September 2018
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Finally, confirmation!

After nearly five weeks I finally have confirmation of my entry into WSOP event 37!

I’ve said previously about the so-called registration hotline and my failure to reach a human and since then a kind poster on the 2+2 WSOP Forum sent me the number for the WSOP registration desk, but so far I’d still only managed to get a recorded message.

I’m loving reading that forum by the way, it’s really getting quite excited – even if most of the questions asked are along "can I walk from my hotel to the Rio".  It’s actually only about half a mile from the intersection of Flamingo and the Strip, but you’d be walking in oppressive heat over a busy freeway intersection – nowhere to stop and lovely fumes to inhale, and then still have to walk for 20 minutes to find the right end of the Rio itself!  Just take plenty of water, or you’ll probably die.

Anyway I’d left messages asking them to call me, email me – anything – to say whether my money had arrived and still no joy.  Finally today Claire convinced me that I should call the Rio’s main number and see if I could find anyone to speak to in person on a different extension.  In fact, I did and they were trying to be very helpful.

Firstly I spoke to Ron (or possibly Ray, I didn’t write it down) in the WSOP cage, who managed to confirm that my pre-registration fax had gone through but that I was unpaid.  He was only able to check my pre-registration because I managed to fish out my old Harrah’s Total Rewards card.  I hadn’t even written the number on the form because I thought it might have expired, but it would seem that Harrah’s have a very long memory…

So why was I unpaid, I asked.  He said I would have to go to the main casino cage and sign over the wire transfer to the WSOP when I arrived.  He tried to put me through to the cage so I could check they had my money but I got disconnected.

So I called back and asked for the casino cage.   They said I needed to speak to the WSOP cage and put me through before I could argue.  The phone line dropped again before anyone answered.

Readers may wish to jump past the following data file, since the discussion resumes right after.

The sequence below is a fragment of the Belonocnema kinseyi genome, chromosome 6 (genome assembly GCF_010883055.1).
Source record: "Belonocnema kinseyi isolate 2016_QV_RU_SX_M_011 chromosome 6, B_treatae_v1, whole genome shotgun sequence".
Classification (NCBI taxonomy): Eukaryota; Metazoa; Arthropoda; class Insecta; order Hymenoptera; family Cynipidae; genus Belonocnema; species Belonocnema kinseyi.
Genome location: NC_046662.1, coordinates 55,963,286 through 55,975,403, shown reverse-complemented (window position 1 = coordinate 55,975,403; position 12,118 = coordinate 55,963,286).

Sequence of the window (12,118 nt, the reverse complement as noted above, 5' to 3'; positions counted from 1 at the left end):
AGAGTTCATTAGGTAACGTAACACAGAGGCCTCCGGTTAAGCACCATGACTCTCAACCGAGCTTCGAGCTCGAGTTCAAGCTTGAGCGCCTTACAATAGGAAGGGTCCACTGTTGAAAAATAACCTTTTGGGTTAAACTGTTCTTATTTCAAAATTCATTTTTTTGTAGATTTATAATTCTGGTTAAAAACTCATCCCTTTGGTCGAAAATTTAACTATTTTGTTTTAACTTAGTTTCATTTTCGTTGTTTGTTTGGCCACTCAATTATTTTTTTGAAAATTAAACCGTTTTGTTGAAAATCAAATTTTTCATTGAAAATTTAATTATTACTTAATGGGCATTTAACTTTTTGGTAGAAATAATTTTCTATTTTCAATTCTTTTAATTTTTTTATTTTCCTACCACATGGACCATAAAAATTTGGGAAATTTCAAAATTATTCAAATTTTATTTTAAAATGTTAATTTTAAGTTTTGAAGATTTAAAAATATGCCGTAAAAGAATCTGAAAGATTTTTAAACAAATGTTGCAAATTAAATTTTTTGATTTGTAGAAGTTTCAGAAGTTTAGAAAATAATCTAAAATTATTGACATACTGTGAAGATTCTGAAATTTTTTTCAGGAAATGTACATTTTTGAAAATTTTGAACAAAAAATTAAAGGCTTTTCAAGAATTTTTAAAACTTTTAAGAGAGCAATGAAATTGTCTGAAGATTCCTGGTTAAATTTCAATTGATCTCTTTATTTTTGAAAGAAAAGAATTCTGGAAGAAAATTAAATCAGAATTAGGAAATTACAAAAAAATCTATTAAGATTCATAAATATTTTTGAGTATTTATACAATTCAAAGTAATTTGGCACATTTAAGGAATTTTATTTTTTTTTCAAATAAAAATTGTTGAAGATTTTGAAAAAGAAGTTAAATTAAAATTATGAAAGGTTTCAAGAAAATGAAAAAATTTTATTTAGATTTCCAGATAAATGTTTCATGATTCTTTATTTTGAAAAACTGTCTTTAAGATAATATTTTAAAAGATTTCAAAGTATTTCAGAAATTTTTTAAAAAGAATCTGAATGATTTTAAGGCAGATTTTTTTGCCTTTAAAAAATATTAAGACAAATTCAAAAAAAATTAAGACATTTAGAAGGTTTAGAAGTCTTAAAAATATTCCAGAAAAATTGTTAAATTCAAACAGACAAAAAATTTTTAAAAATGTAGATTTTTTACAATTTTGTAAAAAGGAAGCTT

I called back to the WSOP cage and spoke to Ray (or maybe Ron, whichever one the first guy was not) and he said I’d need to talk to "will call", which I didn’t even know existed except if you’re going to see Penn and Teller.  They weren’t answering the phone, so good old Ray said he’d run over there himself and make sure they took the call.  Can’t fault the enthusiasm, if this is for real.  However I was on hold for a good 15 minutes before I finally gave up.

However, something went right along the way as I finally received this email this evening.  A huge relief!

Congratulations!!  The World Series of Poker is the most prestigious Poker event in the world.  This is a receipt for your payment of the Tournament Entry Fee of $1500 which reserves you a seat in WSOP Event #37 on Tuesday, July 25, 2006 at 12 noon.

Upon arrival at the RIO, to finalize your Registration and to receive your table and seat assignment, please visit our Registration Area, located in the WSOP Tournament Area.  You must complete your Tournament Registration at least one hour prior to your event.  Please be prepared to provide proof of identity via a Drivers License, Passport or Military I.D.

This year’s WSOP will no doubt be the largest and most exciting gaming event in history.  Harrahs continues to lead the industry in creating an innovative gaming experience for valued guests.  Harrahs and the Tournament Staff sincerely wish you, “GOOD LUCK!!”

Robert Daily
Tournament Director, World Series of Poker

What’s wrong with this picture?

This may have been covered numerous times in various places already – it’s about 4 years old now – but I only just got round to starting to watch the World Poker Tour box set, so – as usual – I’m just a little bit behind the times.  In any case, it’s still just wrong.

When I was watching this with Claire, we diligently paused the DVD to work it out :)   I said at first that you’d be about 70% favourite, whilst she said about 75% and I said, well actually yes that’s probably more like it.  You’re clearly a favourite as over half the deck improves you hand and there are two cards to come.

So, according to WPT you have any heart (9), 7 (3 non-hearts), 9 (3), J (3) or Q (3 non-heart) to win.  But you can also win with the other 3 10s, and somehow they’ve missed this!  As if 21 outs wasn’t enough, you actually have 24. 

There’s so many outs here that the rule of four isn’t close to accurate, and the full house redraw to lose or running pair to win makes it pretty tricky to work our from first principles, even if you can divide numbers into 45 and 44 in your head!  The rule of four would make you a 96% favourite on the hand, and with that logic the universe starts to falls apart. 

However I couldn’t believe that you’re only 2-1 here so I had to plug it into a calculator to find out if they got that wrong too…  but alas no, the answer was just over 69% - a bit better than 2-1 but not as far ahead as I thought.